American Shetland Pony Nominated for USEF Horse of the Year

Michelle LaGrotte-Barcus and her Modern American Shetland Pony Heza JackRabbit, who has won two National Championships in Modern Roadster. Rabbit is the first Shetland Pony to be nominated for the Horse of the Year title. (Photo courtesy of Howie Schatzberg)

Rockville, MO (December 22, 2010) – Heza JackRabbit, a Modern American Shetland Pony, may only be 46” tall but he just became larger than life as one of five horses from the entire country in the running for the USEF Horse of the Year title. Rabbit, who is registered with the American Shetland Pony Club (ASPC), is a six-year-old black stallion and Reserve National Grand Champion Roadster Pony.

“I am very excited for Rabbit and for the American Shetland Pony Club,” said Michelle LeGrotte-Barcus, the proud owner of Rabbit. “I am honored that he is the first Shetland Pony to be up for the Horse of the Year title. I told Rabbit about it and he was excited too, but he thinks his nomination means he gets extra Nicker Makers which are his favorite treat.”

LeGrotte-Barcus, who owns Dreamland Shetlands in Rockville, Missouri, said that as a child she watched the movie “The Black Stallion” and dreamed that someday she would have a black stallion of her own. “I just never thought he would only be 46” tall,” LeGrotte-Barcus said, adding that she fell in love with Rabbit the first time she drove him and decided to buy him before getting out of the cart. “The first time I saw Rabbit, in March of 2007, I fell in love. He was quite a handful and I thought he might not be ready for an amateur but I bought him anyway because I knew he was going to be a special pony one day.”

Rabbit, who was bred by Cathy Harris, has lived up to LeGrotte-Barcus’s belief that he would be a handful. “Actually he is just loaded with personality,” she said. “He has no idea that he is small. He talks to all the girls, he rears up and whinnies when you bring his food and he begs for Nicker Makers. He got his name because when he spooks he jumps like a jackrabbit. But when Rabbit gets to the show ring he becomes a show pony. He loves the ring. He is like a little sports car. You have lots of power and you can feel the gears shift and he loves to spin the wheels coming out of the turns. Rabbit is a true show pony!”

Rabbit has been trained by Jim Knight throughout his career.  Rabbit has won two National Championships in Modern Roadster, one with Knight and the other with LeGrotte-Barcus. “Rabbit and I have won 15 classes in the open driving division, despite me being an amateur driver,” LeGrotte-Barcus said, adding that at the recent ASPC Congress Show in Oklahoma she and Rabbit were part of a two pony workout in the Modern Roadster Amateur Class. “It was 106 degrees that day and still in the high 90s by show time. The crowd was really into our class and the moment Rabbit’s hooves hit the ring the crowd cheered loud and louder with each pass. The louder they got the bigger Rabbit got. He loved it,” LeGrotte-Barcus said. “Rabbit gave 110% that night in the heat and it was still the biggest thrill I’ve ever had with him. The crowd loved him and as we left the ring they cheered. They say it was one of the best amateur classes in years.”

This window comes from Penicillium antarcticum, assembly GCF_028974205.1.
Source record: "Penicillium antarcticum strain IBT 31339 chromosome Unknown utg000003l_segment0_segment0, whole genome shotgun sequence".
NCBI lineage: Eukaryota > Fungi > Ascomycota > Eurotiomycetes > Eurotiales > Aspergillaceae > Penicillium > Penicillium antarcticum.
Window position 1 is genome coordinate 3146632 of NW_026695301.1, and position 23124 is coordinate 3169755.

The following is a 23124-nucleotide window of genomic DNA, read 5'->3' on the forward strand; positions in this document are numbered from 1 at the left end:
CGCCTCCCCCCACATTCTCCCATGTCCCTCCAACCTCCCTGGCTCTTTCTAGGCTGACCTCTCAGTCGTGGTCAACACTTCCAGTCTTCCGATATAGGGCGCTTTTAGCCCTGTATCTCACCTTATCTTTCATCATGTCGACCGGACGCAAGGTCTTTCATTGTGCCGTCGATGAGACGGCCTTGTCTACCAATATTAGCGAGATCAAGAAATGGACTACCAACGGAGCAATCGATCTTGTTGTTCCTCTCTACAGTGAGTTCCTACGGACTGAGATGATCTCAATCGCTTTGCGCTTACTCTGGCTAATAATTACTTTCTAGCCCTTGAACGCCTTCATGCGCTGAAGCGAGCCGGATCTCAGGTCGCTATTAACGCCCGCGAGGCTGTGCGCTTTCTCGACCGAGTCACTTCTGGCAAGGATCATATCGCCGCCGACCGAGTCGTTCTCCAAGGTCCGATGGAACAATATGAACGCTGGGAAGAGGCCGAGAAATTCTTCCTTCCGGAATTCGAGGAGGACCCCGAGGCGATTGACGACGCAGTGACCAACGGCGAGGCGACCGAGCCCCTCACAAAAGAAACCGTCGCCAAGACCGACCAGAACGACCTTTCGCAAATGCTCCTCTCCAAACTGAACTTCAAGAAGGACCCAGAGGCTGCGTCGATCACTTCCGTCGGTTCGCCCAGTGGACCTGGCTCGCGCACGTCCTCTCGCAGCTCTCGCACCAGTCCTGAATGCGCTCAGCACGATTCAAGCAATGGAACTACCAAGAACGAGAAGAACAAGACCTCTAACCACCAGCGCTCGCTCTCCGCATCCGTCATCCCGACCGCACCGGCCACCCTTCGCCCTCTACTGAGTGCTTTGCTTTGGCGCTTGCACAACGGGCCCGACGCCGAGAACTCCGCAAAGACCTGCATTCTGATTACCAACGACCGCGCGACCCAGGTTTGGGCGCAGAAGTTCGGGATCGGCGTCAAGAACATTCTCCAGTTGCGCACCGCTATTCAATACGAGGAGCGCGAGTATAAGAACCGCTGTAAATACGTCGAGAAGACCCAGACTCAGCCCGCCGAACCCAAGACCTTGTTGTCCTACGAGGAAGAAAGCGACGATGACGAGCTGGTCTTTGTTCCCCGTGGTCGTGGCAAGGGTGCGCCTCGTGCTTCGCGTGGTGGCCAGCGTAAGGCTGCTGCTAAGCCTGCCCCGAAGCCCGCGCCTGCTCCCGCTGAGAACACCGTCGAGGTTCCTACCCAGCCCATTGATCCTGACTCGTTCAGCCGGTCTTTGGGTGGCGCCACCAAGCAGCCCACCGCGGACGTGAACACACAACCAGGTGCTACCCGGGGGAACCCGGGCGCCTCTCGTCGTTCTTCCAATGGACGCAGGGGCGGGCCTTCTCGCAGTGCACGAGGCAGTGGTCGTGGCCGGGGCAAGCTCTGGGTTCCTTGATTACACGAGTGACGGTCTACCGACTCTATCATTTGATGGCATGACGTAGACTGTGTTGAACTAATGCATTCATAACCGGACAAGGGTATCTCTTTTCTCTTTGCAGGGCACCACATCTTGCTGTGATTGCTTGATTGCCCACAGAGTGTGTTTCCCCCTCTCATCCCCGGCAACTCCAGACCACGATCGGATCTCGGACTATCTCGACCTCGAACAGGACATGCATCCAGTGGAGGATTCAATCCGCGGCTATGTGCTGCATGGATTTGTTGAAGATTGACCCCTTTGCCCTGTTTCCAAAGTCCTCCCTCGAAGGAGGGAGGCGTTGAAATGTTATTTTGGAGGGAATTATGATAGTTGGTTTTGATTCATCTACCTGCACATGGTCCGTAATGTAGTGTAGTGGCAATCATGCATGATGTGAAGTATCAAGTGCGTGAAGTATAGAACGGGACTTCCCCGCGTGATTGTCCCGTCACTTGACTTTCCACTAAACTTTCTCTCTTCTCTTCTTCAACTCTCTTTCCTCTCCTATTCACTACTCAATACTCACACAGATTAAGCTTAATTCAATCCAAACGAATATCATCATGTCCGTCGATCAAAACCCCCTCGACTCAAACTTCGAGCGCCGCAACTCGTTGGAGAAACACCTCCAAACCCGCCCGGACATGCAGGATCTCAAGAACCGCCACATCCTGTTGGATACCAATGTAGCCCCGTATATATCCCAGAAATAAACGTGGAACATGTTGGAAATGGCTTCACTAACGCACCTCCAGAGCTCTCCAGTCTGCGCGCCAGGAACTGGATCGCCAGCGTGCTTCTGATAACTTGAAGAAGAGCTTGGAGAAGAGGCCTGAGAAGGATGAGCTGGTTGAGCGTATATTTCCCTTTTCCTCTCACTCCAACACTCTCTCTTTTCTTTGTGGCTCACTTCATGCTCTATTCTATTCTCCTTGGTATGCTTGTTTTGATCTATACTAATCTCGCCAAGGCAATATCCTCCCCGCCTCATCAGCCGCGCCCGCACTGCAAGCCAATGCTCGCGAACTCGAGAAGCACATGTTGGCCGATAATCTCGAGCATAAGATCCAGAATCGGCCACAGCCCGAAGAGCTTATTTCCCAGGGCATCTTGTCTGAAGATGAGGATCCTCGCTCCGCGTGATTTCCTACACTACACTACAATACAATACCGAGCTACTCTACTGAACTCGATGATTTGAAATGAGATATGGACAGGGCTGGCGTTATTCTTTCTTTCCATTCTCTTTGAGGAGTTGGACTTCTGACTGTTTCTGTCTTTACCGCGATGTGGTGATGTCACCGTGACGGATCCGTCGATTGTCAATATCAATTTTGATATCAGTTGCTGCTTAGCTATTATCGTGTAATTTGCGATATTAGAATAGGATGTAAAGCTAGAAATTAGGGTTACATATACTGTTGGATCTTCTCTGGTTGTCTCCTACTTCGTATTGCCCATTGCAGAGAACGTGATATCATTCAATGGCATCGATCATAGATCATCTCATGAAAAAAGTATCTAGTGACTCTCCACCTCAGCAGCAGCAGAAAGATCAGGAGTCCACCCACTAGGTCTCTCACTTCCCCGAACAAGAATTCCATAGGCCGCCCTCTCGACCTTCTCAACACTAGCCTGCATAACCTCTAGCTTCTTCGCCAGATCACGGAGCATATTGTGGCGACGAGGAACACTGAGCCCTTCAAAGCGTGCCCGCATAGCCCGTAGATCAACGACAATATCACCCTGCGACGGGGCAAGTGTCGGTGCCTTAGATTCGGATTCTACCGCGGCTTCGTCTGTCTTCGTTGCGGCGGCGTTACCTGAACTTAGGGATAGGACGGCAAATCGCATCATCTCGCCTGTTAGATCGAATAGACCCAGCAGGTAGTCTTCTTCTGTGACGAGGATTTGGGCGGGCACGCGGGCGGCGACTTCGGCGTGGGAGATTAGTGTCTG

Michelle LaGrotte-Barcus takes her hat off to Heza JackRabbit. (Photo courtesy of Jennifer Cook)

As a nominee for the USEF Horse of the Year, Rabbit’s legacy will live on as LeGrotte-Barcus plans on breeding him to five mares in the Spring. “Rabbit wasn’t just purchased to be a show pony, but also for his breeding,” LeGrotte said. “Both his parents were successful show ponies and are in the Shetland Pony Hall of Fame. I have the hopes that he can sire offspring with his talent and personality.”

“The American Shetland Pony Club is thrilled that a Shetland Pony has been nominated for the USEF Horse of the Year. Rabbit may be small, but he is certainly in the big leagues with this nomination,” said Johnny Robb, Marketing Director for the ASPC.  “Fans of Shetland Ponies have already discovered how versatile and wonderful these small equines are, and it speaks volumes that Rabbit has been named as one of only five nominees in the entire country amidst all breeds. He really is an amazing pony and we want to congratulate Michelle and Rabbit on their nomination and this great honor.”  Robb, whose six year position with the ASPC ends on December 31st of the this year, added, “I can’t think of a better way to end my small equine marketing career than having a Shetland Pony nominated for the USEF Horse of the Year honors. Around the office we refer to it as the HOTY (Horse of the Year) nomination and Rabbit is certainly a hottie!  I hope all our members and small equine fans will vote for him.”

For more information on the American Shetland Pony Club visit their website at www.shetlandminiature.com or call (309) 263-4044.

The American Shetland Pony Club, the American Show Pony Registry and The American Miniature Horse Registry are non-profit organizations established to preserve and refine the bloodlines of these small equines and promote the enjoyment of small equines. Recognized as the oldest and most versatile registry in the United States, the American Shetland Pony Club offer a variety of programs for Shetland Pony and Miniature Horse enthusiasts of all ages.  Visit their website at www.shetlandminiature.com or 81-B East Queenwood Road, Morton, IL 61550.

For more information contact the:

American Shetland Pony Club

Johnny Robb, Director of Marketing

www.shetlandminiature.com

ASPC 309-263-4044

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